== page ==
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Search results for "Clinical Information Systems"
- Government Resource
- Clinical Information Systems
Notice of Intent to Publish Funding Opportunity Announcement to Improve Care Transitions Through the Use of Interoperable Health Information Technology (R01).
Rockville, MD: Agency for Healthcare Research and Quality; January 28, 2019. AHRQ Publication No. NOT-HS-19-009.
The introduction of information technology has transformed health care. This notice of intent from AHRQ announces an upcoming funding opportunity to support research exploring the adoption of interoperable information technologies to improve communication during transitions. The pending funding will help to refine and develop methods to assess implementation success.
Washington, DC: United States Government Accountability Office; January 2019. Publication GAO-19-197.
Record matching problems can have serious clinical impacts on patients. This report explores how to optimize demographic data integrity to improve patient record matching, as identifying information is increasingly integrated into shared record keeping systems. The investigation determined strategies to improve matching such as implementing standard data formats and disseminating best practices.
Agency for Healthcare Research and Quality. Health Care Innovations Exchange. May 18, 2016.
Goals and Priorities for Health Care Organizations to Improve Safety Using Health IT. Revised Report.
Graber ML, Bailey R, Johnston D. RTI International; Washington, DC: US Department of Health and Human Services, Office of the National Coordinator for Health Information Technology; 2016.
Schneider EC, Ridgely MS, Meeker D, Hunter LE, Khodyakov D, Rudin R. RAND Health. Washington, DC: Office of the National Coordinator for Health Information Technology; May 2014. RR-654-DHHSNCH.
This report evaluates the implementation of a quality improvement initiative designed to characterize, track, and mitigate adverse events related to health information technology (IT). Investigators sought to determine challenges to engaging in identifying and addressing safety risks related to health IT in 11 health care organizations, and this publication outlines experiences and lessons learned from participating institutions. The authors call for greater awareness of safety risks related to health IT, better cooperation between risk management and health IT departments, identification of safety measures for health IT, incentives for health IT developers and vendors to improve health IT safety, and increased investment in risk management, health IT, and safety in ambulatory settings. The recommendations in this report serve as a blueprint for future practice and policy efforts to augment safety in the era of electronic health records.
Washington, DC: Office of the National Coordinator for Health Information Technology, Federal Communications Commission. Silver Spring, MD: Food and Drug Administration. April 2014.
While implementation of health information technology (IT) is widely recommended, research has raised the concern that it may lead to unintended consequences on patient safety. This draft report explores key recommendations for ensuring the safe use of health IT, such as the establishment of a "Health IT Safety Center" to test, disseminate, and promote assessment tools. The comment submission period is now closed.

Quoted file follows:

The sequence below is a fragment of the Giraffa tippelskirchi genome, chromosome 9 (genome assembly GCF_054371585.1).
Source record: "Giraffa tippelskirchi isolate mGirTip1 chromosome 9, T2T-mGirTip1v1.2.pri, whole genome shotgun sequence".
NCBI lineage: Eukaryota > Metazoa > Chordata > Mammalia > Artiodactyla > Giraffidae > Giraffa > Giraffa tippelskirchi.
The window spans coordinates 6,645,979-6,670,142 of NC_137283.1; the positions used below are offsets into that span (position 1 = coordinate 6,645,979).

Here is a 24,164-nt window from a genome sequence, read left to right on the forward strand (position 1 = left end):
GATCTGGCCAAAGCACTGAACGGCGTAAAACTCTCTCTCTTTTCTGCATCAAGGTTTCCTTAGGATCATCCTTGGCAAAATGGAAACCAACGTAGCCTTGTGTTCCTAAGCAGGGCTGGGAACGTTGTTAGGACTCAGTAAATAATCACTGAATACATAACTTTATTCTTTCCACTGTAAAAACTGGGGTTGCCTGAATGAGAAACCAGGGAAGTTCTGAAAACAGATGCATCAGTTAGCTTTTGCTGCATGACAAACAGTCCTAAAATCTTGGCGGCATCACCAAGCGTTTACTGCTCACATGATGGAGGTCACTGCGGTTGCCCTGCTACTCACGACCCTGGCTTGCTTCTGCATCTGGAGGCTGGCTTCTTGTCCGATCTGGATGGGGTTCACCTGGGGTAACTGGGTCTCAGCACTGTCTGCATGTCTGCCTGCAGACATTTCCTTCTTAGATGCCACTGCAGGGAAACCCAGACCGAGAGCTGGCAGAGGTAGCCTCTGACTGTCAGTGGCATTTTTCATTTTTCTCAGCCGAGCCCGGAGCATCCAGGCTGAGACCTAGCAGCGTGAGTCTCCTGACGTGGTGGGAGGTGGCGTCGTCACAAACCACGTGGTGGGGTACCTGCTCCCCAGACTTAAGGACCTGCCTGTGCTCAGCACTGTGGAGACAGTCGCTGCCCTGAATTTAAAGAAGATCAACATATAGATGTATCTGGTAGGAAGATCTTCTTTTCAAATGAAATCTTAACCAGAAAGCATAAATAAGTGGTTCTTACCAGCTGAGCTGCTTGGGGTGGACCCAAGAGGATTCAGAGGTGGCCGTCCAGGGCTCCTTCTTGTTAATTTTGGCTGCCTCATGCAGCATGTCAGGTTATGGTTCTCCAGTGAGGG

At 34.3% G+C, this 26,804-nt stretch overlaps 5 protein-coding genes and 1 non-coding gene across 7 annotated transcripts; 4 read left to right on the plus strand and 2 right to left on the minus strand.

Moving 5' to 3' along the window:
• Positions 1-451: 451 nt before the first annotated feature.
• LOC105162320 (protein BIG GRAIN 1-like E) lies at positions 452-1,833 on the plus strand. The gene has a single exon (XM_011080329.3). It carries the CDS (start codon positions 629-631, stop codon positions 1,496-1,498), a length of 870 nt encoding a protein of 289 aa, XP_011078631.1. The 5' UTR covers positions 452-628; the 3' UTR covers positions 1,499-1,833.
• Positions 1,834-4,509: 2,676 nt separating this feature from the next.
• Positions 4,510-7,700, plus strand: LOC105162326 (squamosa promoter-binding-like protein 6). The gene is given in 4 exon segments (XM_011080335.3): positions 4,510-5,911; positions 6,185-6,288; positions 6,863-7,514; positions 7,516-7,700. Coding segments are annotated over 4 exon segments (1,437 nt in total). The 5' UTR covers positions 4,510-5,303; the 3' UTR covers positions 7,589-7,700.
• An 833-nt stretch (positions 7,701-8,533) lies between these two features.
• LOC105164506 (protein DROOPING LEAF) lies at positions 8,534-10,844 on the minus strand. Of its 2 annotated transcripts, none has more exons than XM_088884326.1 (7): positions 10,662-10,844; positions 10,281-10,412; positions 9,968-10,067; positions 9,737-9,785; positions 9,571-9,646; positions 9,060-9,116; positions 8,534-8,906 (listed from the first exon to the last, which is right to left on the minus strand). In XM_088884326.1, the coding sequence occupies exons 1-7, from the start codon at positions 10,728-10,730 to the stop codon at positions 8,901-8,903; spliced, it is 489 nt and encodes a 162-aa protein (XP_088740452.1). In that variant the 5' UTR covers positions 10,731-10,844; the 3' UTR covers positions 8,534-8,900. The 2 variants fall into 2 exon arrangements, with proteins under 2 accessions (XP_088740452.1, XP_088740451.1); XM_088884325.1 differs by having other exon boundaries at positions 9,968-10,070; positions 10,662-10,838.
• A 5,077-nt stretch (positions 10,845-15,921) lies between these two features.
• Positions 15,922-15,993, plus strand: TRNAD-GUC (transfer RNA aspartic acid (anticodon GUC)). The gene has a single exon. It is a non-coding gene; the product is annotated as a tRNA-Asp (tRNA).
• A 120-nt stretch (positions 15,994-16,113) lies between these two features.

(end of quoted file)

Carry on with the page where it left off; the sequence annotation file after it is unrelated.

Grant > Government Resource
Agency for Healthcare Research and Quality.
This Web site offers information on an initiative to enhance quality and safety in ambulatory care through health information technology.
Shekelle PG, Morton SC, Keeler EB. Evidence Report/Technology Assessment No. 132 (Prepared by the Southern California Evidence-based Practice Center under Contract No. 290-02-0003.) Rockville, MD: Agency for Healthcare Research and Quality; April 2006. AHRQ Publication No. 06-E006.
The authors reviewed the literature on health information technology (HIT). They conclude that HIT may reduce pediatric medication errors, have the potential to improve safety and quality, and require more study to fully articulate the cost and implementation issues.
Tools/Toolkit > Government Resource
AHRQ Quality Indicators. Rockville, MD: Agency for Healthcare Research and Quality.
The Agency for Healthcare Research and Quality (AHRQ) Prevention Quality Indicators use hospital admissions data to screen for potential quality lapses on conditions that generally don't require hospitalization if managed effectively at the primary care level.
Strategy on Reducing Regulatory and Administrative Burden Relating to the Use of Health IT and EHRs.
Washington, DC: Office of the National Coordinator for Health Information Technology; November 28, 2018.
Clinician burnout is a persistent threat to patient safety, and electronic health records have been identified as a high-profile contributor to the problem. This call for public comments on a draft report seeks insights on specific goals and recommended strategies to address the issue. The approaches outlined focus on reducing the time burden associated with frontline electronic health record use. The option for submitting comments is closed.